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The Art of Fiction (book)

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The Art of Fiction (book)
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{{Other uses|The Art of Fiction (disambiguation){{!}}The Art of Fiction}}







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The Art of Fiction is a book of literary criticism by the British novelist David Lodge. The chapters of the book first appeared in 1991-1992 as weekly columns in The Independent on Sunday and were eventually gathered into book form and published in 1992. The essays as they appear in the book have in many cases been expanded from their original format.Lodge focuses each chapter upon one aspect of the art of fiction, comprising some fifty topics. Every chapter also begins with a passage from classic or modern literature that Lodge feels embodies the technique or topic at hand. Some of the topics Lodge analyzes are Beginning (the first chapter), The Intrusive Author, The Epistolary Novel, Magic Realism, Irony and Metafiction. Among the authors he quotes in order to illustrate his points are Jane Austen, J. D. Salinger, Henry James, Virginia Woolf, Martin Amis, F. Scott Fitzgerald and even himself.

Chapters

  1. Beginning Jane Austen Emma, Ford Madox Ford, " Emma Woodhouse, handsome, clever and rich ..."
  2. The Intrusive Author George Eliot, E. M. Forster
  3. Suspense Thomas Hardy
  4. Teenage Skaz J. D. Salinger
  5. The Epistolary Novel Michael Frayn
  6. Point of View Henry James
  7. Mystery Rudyard Kipling
  8. Names David Lodge, Paul Auster
  9. The Stream of Consciousness Virginia Woolf
  10. Interior Monologue James Joyce
  11. Defamiliarisation Charlotte Brontë
  12. The Sense of Place Martin Amis
  13. Lists F. Scott Fitzgerald
  14. Introducing a Character Christopher Isherwood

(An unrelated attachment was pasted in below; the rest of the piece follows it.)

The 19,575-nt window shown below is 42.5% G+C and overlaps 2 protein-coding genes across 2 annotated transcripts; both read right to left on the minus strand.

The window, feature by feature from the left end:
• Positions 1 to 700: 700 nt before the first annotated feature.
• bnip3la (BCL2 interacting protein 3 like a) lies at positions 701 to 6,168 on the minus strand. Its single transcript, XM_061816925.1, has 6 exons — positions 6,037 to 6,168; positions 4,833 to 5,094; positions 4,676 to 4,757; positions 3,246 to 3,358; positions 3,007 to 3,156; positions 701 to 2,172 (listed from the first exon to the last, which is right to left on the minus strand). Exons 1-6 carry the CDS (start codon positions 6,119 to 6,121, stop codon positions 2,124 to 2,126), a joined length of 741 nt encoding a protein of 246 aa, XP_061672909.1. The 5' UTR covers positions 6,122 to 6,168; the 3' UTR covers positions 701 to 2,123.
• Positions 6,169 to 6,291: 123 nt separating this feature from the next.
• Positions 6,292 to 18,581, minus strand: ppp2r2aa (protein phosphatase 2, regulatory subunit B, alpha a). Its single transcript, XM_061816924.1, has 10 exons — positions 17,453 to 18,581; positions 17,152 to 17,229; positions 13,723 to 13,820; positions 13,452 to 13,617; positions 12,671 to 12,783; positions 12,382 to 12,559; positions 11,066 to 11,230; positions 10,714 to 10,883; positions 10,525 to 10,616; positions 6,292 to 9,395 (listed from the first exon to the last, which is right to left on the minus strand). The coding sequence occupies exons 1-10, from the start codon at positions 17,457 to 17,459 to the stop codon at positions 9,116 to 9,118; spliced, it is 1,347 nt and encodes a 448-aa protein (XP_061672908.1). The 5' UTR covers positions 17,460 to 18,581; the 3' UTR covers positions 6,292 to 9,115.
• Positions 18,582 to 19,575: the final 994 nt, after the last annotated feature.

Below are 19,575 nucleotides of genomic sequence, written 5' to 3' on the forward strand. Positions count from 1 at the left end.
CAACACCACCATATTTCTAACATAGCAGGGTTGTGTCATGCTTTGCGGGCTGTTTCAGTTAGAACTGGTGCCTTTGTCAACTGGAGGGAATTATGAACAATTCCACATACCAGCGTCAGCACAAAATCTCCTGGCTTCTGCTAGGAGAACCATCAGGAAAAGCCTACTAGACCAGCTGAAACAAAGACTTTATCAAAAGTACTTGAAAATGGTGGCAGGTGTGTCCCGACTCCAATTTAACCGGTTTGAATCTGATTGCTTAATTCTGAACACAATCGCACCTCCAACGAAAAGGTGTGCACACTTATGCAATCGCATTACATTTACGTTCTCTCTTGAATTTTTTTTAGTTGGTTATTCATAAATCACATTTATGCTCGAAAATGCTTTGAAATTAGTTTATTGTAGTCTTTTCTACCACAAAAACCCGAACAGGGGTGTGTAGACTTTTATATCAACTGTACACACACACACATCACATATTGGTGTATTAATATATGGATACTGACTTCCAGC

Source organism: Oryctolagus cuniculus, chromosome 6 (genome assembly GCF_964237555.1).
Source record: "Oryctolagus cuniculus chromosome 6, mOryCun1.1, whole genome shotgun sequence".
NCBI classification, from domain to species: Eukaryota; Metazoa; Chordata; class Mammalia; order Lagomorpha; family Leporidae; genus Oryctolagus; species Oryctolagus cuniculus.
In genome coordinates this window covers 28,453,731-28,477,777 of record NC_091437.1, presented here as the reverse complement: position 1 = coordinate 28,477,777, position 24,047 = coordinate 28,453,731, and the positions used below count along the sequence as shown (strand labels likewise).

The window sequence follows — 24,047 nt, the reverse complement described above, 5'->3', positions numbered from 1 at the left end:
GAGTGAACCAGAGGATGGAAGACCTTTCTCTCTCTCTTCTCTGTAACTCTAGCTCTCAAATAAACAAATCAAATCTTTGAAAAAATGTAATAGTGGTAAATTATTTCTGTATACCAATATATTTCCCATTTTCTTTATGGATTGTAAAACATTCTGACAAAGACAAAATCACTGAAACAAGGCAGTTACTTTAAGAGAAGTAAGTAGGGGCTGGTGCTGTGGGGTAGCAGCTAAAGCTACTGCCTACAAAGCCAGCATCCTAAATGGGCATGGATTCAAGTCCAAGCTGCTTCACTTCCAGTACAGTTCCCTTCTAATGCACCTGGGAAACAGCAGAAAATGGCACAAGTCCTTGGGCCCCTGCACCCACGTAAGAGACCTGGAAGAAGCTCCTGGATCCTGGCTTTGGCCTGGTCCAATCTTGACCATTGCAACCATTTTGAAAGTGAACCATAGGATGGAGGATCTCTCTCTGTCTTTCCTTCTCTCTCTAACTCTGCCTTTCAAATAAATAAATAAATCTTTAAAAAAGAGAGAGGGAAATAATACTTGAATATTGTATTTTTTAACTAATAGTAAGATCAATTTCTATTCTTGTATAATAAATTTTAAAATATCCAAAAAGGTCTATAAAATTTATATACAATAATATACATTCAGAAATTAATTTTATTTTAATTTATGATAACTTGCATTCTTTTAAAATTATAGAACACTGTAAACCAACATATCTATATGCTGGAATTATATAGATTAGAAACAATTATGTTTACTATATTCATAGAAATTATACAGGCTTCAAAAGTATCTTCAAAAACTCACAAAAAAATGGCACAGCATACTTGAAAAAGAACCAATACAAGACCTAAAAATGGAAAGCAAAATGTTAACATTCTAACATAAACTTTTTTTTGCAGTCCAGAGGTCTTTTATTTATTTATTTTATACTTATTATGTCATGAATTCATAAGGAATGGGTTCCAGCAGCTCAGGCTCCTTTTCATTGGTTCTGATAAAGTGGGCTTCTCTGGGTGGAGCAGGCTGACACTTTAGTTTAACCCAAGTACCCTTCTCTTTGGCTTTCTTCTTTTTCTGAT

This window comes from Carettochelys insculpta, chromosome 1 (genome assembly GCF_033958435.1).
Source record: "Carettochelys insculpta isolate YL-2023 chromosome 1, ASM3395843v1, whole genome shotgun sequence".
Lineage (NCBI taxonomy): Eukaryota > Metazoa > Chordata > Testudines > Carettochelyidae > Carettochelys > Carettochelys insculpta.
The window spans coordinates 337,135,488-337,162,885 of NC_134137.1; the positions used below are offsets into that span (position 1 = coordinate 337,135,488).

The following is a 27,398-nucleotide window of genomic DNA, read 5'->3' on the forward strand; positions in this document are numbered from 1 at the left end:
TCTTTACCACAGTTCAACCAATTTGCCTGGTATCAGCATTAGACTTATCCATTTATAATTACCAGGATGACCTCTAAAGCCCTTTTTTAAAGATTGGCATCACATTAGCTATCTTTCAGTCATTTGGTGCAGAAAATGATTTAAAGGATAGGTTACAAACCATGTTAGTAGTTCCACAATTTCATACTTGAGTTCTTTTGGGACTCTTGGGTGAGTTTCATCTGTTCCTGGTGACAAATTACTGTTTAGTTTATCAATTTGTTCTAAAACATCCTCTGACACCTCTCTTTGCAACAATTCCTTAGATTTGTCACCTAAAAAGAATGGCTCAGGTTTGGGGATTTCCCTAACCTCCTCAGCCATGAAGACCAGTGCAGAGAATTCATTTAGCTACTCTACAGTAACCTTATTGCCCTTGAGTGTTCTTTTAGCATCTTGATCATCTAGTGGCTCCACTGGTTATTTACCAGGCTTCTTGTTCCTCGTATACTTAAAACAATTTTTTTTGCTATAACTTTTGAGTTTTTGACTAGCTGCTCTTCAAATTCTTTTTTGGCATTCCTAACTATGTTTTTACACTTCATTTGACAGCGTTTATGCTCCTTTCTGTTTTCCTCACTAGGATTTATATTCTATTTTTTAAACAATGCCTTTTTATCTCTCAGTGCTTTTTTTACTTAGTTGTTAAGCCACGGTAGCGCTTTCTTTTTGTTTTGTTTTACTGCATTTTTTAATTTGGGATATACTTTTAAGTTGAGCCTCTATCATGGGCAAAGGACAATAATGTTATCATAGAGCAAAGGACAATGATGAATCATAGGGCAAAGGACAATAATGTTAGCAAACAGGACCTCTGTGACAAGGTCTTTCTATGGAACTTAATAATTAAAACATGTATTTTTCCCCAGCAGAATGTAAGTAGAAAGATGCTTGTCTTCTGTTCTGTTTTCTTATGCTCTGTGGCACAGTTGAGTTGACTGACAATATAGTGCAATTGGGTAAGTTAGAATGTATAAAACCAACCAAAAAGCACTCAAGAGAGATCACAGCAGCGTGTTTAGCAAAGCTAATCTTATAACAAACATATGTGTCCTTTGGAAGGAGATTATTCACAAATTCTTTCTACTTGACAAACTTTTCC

15. Surprise William Makepeace Thackeray
  16. Time-Shift Muriel Spark
  17. The Reader in the Text Laurence Sterne
  18. Weather Jane Austen, Charles Dickens
  19. Repetition Ernest Hemingway
  20. Fancy Prose Vladimir Nabokov
  21. Intertextuality Joseph Conrad
  22. The Experimental Novel Henry Green
  23. The Comic Novel Kingsley Amis
  24. Magic Realism Milan Kundera
  25. Staying on the Surface Malcolm Bradbury
  26. Showing and Telling Henry Fielding
  27. Telling in Different Voices Fay Weldon
  28. A Sense of the Past John Fowles
  29. Imagining the Future George Orwell
  30. Symbolism D. H. Lawrence
  31. Allegory Samuel Butler
  32. Epiphany John Updike
  33. Coincidence Henry James
  34. The Unreliable Narrator Kazuo Ishiguro
  35. The Exotic Graham Greene
  36. Chapters etc. Tobias Smollett, Laurence Sterne, Sir Walter Scott, George Eliot, James Joyce
  37. The Telephone Evelyn Waugh
  38. Surrealism Leonora Carrington
  39. Irony Arnold Bennett
  40. Motivation George Eliot
  41. Duration Donald Barthelme
  42. Implication William Cooper
  43. The Title George Gissing
  44. Ideas Anthony Burgess
  45. The Non-Fiction Novel Thomas Carlyle
  46. Metafiction John Barth
  47. The Uncanny Edgar Allan Poe
  48. Narrative Structure Leonard Michaels
  49. Aporia Samuel Beckett
  50. Ending Jane Austen, William Golding
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